The Baker’s Wife (La femme du boulanger)

The Baker's Wife

She is our daily bread.

It always takes a bit of an effort to overcome the mental block that arises when I’m faced with starting a list film that’s over two hours. Unless it’s really something spectacular, I’ve found there’s very rarely any warrant for it to be that long, especially the older the film is. That was the case today with The Baker’s Wife, a film by¬†Marcel Pagnol, which stars the singularly named Raimu. Raimu seems to be the rich man’s Michel Simon, and as much as I enjoy Simon in whatever films I’ve seen him in, it wasn’t quite to that level with Raimu. Really, the whole film “wasn’t quite to that level”; the level being what I’ve come to expect as the minimum a film should be to qualify making a list of must see films. The Baker’s Wife fell short of that.

The story, like so many others of the old days, is simple: a baker comes to town, and the town falls in love with his bread. Unfortunately, the baker’s wife, however, falls in love with a shepherd of the village, and the baker is so distraught he stops baking bread. The villagers, now without their bread, resolve to get the baker’s wife back to him, so that he’ll bake them bread once more. The technicals in this one aren’t anything to really make a fuss over, so that leaves us with the story and the acting, and while both are pretty decent, they’re nothing that would really land this on a list of must see films either. Raimu, the baker in this one, was regarded as most likely the best French actor of his generation, but watching him here, it was a bit difficult to believe such a statement. It wasn’t that he wasn’t good, it was that his acting was so much of a caricature, and caricatures don’t lend themselves well to believability, or escaping the pit of hamhandedness. He might be a great character actor, but there are some films where character actors are just out of place, and this, for me, is one of those films.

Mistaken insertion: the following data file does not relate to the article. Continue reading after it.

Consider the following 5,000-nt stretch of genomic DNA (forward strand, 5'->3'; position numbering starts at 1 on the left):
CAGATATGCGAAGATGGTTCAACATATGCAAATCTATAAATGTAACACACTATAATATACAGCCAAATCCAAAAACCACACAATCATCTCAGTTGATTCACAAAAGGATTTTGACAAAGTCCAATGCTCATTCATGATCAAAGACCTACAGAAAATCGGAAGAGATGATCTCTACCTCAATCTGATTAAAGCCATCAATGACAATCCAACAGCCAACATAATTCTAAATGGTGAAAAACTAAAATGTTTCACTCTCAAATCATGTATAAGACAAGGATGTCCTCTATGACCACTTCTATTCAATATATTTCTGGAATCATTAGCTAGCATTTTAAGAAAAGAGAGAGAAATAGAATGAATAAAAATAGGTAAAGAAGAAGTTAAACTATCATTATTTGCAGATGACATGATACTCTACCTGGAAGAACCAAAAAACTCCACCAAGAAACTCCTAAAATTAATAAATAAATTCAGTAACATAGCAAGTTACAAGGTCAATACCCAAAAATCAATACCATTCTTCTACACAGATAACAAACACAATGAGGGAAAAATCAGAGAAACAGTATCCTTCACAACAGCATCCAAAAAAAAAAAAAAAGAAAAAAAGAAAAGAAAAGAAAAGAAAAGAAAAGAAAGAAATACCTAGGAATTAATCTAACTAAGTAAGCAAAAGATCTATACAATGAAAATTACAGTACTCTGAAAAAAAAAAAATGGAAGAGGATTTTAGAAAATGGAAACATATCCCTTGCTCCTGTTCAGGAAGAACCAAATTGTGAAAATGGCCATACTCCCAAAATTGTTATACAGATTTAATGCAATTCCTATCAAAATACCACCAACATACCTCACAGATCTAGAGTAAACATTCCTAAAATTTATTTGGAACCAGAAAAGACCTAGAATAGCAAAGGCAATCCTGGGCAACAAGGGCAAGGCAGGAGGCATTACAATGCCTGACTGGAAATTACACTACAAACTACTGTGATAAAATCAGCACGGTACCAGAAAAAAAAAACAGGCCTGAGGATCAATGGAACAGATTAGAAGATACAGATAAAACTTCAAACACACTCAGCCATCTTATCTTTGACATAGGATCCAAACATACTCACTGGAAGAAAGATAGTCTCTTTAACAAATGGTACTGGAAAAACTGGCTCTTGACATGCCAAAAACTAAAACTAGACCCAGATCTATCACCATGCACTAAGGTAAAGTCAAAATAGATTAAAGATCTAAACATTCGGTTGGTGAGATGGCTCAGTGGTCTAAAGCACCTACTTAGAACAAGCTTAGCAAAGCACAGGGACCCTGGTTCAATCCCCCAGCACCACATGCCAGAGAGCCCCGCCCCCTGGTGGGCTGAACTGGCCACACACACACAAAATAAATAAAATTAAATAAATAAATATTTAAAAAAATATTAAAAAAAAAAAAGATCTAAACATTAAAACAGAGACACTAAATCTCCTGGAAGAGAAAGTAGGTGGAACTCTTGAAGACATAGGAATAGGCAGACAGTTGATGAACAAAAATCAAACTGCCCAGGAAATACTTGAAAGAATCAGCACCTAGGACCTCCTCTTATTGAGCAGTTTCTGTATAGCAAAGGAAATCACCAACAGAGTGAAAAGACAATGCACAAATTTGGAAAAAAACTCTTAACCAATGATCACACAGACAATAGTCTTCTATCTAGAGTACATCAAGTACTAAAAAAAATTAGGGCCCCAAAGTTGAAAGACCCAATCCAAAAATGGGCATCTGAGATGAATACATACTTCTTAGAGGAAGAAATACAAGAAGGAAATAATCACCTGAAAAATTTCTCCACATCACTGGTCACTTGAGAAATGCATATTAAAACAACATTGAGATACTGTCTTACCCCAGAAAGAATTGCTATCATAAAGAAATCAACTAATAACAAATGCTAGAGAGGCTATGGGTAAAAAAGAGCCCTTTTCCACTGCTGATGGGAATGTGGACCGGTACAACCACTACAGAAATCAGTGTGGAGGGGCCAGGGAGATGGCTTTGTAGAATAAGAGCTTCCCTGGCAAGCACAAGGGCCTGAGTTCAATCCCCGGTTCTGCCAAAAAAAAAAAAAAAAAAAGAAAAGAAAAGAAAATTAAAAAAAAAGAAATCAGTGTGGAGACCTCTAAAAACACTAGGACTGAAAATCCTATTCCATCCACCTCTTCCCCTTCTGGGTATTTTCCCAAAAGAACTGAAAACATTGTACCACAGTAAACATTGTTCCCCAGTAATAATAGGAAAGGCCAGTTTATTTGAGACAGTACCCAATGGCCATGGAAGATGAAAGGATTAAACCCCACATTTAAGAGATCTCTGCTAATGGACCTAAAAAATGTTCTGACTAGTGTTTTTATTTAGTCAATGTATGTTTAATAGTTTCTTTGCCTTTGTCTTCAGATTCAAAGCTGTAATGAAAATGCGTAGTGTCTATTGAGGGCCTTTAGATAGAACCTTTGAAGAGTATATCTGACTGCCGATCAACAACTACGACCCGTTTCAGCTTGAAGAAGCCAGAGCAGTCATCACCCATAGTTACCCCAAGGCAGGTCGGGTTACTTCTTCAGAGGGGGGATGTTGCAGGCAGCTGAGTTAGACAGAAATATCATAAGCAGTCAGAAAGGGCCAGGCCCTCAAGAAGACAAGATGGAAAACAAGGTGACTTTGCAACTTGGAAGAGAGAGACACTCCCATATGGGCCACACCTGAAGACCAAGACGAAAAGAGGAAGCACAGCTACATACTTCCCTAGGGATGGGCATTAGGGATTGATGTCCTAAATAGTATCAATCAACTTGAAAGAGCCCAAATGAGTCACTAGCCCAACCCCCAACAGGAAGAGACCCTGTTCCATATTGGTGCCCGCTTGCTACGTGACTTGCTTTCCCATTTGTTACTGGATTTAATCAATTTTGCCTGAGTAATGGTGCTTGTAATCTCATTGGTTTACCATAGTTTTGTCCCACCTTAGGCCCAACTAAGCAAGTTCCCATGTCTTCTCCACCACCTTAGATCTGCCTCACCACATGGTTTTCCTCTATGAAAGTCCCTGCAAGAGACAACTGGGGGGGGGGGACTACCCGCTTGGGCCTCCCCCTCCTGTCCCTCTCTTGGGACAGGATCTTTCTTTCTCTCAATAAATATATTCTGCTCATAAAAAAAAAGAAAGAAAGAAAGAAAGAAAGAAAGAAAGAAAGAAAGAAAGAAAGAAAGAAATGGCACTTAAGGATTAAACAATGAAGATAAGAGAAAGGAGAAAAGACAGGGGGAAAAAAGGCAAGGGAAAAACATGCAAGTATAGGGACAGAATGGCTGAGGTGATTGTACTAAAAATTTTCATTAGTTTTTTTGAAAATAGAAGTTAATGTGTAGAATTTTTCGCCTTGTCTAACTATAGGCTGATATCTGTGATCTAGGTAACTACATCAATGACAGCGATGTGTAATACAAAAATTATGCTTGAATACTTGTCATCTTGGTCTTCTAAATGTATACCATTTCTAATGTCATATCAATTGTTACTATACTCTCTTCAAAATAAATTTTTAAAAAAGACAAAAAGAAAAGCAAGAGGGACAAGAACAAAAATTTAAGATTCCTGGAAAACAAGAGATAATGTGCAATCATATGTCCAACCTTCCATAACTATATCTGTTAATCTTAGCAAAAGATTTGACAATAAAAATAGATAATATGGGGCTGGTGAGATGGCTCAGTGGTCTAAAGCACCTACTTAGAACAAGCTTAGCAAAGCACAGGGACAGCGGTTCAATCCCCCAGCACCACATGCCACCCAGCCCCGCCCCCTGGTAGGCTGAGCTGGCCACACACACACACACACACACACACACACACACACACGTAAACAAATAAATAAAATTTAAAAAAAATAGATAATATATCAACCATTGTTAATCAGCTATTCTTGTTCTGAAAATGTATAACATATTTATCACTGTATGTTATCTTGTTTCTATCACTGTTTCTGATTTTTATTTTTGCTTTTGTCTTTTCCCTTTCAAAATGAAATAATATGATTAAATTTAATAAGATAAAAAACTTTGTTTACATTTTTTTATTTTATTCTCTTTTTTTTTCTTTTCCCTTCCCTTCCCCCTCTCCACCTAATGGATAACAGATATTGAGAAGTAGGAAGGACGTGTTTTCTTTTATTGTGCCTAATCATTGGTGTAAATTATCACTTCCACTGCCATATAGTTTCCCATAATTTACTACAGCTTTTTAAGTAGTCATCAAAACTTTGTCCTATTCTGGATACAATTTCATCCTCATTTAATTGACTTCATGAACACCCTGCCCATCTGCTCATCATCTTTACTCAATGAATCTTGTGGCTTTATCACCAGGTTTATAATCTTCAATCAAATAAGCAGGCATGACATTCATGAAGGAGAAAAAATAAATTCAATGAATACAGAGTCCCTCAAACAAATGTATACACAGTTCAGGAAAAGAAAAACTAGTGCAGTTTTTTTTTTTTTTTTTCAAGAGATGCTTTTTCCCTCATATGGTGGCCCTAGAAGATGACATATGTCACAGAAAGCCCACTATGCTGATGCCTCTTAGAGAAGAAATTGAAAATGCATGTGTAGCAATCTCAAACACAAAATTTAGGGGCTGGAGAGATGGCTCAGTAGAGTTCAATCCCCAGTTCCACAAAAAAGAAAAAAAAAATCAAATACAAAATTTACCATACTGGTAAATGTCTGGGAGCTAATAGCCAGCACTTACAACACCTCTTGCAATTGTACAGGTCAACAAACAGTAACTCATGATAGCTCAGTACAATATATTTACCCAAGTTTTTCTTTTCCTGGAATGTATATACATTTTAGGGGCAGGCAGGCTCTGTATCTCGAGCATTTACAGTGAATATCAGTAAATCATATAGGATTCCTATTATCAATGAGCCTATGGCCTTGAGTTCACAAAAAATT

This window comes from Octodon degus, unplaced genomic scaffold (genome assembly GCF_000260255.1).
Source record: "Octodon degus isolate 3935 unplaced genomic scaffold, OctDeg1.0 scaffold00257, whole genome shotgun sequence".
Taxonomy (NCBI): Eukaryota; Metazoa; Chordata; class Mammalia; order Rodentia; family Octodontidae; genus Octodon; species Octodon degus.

First off, the subtitles for my copy of this weren’t all that good; probably half of the dialogue wasn’t translated, so I don’t know how much of the performances and the script I ended up missing. Hopefully you’ll have better luck. Still, from what I did manage to get, I wasn’t too impressed with this one. It was satisfactory, but nothing to get in a tiff about. Frankly, I could easily have gone the rest of my life without seeing this one and been just as well off. I suspect this is on here solely as representation for Raimu, and little else. If you ever find yourself faced with watching this one, you might want to give it a go, as long as you can last the full running time; otherwise, don’t feel bad if you end up not seeing it.

Arbitrary Rating: 6/10

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One thought on “The Baker’s Wife (La femme du boulanger)

  1. One of the big problems with comedies is that they do not translate very well culturally. I for one get zip out of Italian comedies. All the shouting and spastic convulsions does nothing for me. But somehow I did get The Bakers Wife and I thought it was wonderful, despite dismal subtitling. I loved Raimu and all the other silly heads in the village.

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